When going through one or more changes, life transitions and such, it is common, even beneficial, to share our experiences with others. Support is one of the four key factors contributing to a smooth transition; however, it is only effective when the people with whom we seek support provide us with the kind of support we need.
Advice? Why not?
Advice, in my view, is precisely what we don’t need when we’re faced with choices about a change or transition. I define advice as a recommendation or suggestion offered in the form of a directive, such as “you should do this.” In my previous post, I wrote about ways in which we can become lopsided in our decision-making, especially when faced with lots of choices from multiple changes, and advice is one of the ways in which our decisions can become tainted.
Help! What should I do?
Let’s take the example of Flora, who is thinking about breaking up with her significant other, which would also require that she move out of the apartment they share together. Both situations on their own constitute pretty big changes, yet in addition to these, Flora and her S.O. work at the same company, which could make for an awkward situation if he has a hard time accepting a break-up.
Mother knows best...or does she?
Flora finds it overwhelming to think about the mass disruption that could be created by the choices she’s considering, and decides to ask her mother for advice. Her mother, thinking of a personal experience with a break-up that created a lot of chaos in her own life, wants to protect her daughter from a similar fate, so advises Flora to try to patch things up in the relationship, because that would be the best way to create the least disruption.
To Flora, it is hard to disregard her mother’s advice, yet what her mother suggests feels unsettling to her. It wasn’t the response she was hoping to hear, and Flora now feels as though she has an additional burden by having to choose whether or not to follow this advice, and run the risk of disappointing either her mother, or herself.
A set-up to fail.
Flora sought advice from someone she trusts and who cares about her, but by its very nature advice is set-up to fail. While usually well-intended, advice is based on the perceptions and beliefs of the giver about our situation. It doesn’t offer us the opportunity to decide for ourselves what the best course of action might be, because the advisor takes care of that for us. In a sense, advice is a way of telling us what to do. We then must decide whether or not to follow it, which not only creates yet another choice, but also runs the risk of damaging the relationship with the person who offered it if we choose not to follow it.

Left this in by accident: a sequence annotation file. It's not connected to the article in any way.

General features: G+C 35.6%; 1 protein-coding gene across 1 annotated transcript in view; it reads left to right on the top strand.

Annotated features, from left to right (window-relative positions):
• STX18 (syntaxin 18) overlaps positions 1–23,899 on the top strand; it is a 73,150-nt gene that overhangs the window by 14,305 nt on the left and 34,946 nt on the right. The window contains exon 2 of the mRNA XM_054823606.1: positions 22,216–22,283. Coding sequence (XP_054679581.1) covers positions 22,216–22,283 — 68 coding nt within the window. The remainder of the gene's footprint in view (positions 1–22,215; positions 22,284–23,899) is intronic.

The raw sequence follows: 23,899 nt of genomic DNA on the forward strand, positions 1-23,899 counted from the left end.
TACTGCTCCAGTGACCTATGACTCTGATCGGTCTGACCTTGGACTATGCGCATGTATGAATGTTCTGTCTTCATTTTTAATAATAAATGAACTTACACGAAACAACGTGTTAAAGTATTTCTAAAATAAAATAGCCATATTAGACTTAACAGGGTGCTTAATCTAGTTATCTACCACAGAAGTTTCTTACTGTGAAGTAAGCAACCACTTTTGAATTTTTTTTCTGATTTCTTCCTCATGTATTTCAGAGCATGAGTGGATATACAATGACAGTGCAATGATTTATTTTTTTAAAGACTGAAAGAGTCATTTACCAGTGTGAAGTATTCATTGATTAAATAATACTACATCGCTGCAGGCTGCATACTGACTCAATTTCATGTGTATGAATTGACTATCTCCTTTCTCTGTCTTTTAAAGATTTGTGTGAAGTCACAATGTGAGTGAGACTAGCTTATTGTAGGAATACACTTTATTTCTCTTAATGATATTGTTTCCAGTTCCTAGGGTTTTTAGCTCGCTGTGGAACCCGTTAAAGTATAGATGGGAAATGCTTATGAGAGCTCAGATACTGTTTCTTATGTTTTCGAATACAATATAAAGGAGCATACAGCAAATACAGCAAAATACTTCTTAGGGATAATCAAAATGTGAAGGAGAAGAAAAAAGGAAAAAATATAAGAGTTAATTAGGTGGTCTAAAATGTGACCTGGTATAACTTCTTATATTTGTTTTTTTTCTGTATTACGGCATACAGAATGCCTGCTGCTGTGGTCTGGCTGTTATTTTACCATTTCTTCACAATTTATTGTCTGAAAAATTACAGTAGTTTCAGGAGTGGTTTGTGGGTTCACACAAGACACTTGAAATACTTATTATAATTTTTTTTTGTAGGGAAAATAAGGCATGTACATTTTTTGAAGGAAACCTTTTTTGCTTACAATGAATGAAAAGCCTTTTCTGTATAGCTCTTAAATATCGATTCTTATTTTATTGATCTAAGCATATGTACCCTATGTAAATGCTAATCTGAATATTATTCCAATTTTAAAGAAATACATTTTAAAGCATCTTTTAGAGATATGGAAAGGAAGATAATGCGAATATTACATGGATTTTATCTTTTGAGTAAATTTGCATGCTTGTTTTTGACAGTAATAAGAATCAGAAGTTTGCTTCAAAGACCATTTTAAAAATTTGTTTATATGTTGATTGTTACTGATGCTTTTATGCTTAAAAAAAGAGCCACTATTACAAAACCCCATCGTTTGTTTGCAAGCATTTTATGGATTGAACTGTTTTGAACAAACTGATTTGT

When we’re struggling with decisions and choices about our future, it is not the time to ask for advice from others, because these are our choices to make.
In fact, I suggest avoiding the topic of such choices when talking to people who readily offer unsolicited advice, and/or who have a history of letting their own desires influence the advice they offer. Such advice will only convolute things, resulting in confusion, frustration and a higher likelihood of doing what others believe is the best decision, rather than what we determine is best for us.
In addition, it deters from our own personal power of choice, by allowing someone else to make the choice for us. This might be the easiest way out of indecision, but it could ultimately result in resentment and blame.
If not advice then what? Stay tuned for tomorrow’s post to find out.
What do you think?
Do you find value in advice? Do you have a different definition? Are there times when advice can be a good thing? When have you followed advice and were glad or sorry that you did?
Share your perspectives and let’s get the conversation started!
About the Author
Megan Rounds, Ed.D. is owner and principle perculator of perculcha, llc.
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